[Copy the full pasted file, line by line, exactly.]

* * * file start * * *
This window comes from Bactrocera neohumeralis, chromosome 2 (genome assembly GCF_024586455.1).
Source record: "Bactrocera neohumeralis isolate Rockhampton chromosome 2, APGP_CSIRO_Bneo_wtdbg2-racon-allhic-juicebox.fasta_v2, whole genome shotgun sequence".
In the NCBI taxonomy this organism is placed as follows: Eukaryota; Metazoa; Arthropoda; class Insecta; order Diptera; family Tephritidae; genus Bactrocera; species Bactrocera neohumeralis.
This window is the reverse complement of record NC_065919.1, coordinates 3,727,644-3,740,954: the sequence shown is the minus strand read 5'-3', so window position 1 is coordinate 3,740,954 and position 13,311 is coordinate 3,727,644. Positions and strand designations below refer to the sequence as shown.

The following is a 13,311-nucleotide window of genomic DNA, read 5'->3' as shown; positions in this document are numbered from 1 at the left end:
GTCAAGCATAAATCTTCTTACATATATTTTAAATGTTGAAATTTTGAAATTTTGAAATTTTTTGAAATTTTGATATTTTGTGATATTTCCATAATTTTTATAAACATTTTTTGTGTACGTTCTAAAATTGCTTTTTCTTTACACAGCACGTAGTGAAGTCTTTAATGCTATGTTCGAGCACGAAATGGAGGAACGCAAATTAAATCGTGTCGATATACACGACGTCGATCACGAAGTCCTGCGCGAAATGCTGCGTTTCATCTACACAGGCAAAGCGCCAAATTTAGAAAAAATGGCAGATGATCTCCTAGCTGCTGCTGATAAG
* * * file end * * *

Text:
This window comes from Bactrocera neohumeralis, chromosome 2 (genome assembly GCF_024586455.1).
Source record: "Bactrocera neohumeralis isolate Rockhampton chromosome 2, APGP_CSIRO_Bneo_wtdbg2-racon-allhic-juicebox.fasta_v2, whole genome shotgun sequence".
In the NCBI taxonomy this organism is placed as follows: Eukaryota; Metazoa; Arthropoda; class Insecta; order Diptera; family Tephritidae; genus Bactrocera; species Bactrocera neohumeralis.
This window is the reverse complement of record NC_065919.1, coordinates 3,727,644-3,740,954: the sequence shown is the minus strand read 5'-3', so window position 1 is coordinate 3,740,954 and position 13,311 is coordinate 3,727,644. Positions and strand designations below refer to the sequence as shown.

The following is a 13,311-nucleotide window of genomic DNA, read 5'->3' as shown; positions in this document are numbered from 1 at the left end:
GTCAAGCATAAATCTTCTTACATATATTTTAAATGTTGAAATTTTGAAATTTTGAAATTTTTTGAAATTTTGATATTTTGTGATATTTCCATAATTTTTATAAACATTTTTTGTGTACGTTCTAAAATTGCTTTTTCTTTACACAGCACGTAGTGAAGTCTTTAATGCTATGTTCGAGCACGAAATGGAGGAACGCAAATTAAATCGTGTCGATATACACGACGTCGATCACGAAGTCCTGCGCGAAATGCTGCGTTTCATCTACACAGGCAAAGCGCCAAATTTAGAAAAAATGGCAGATGATCTCCTAGCTGCTGCTGATAAG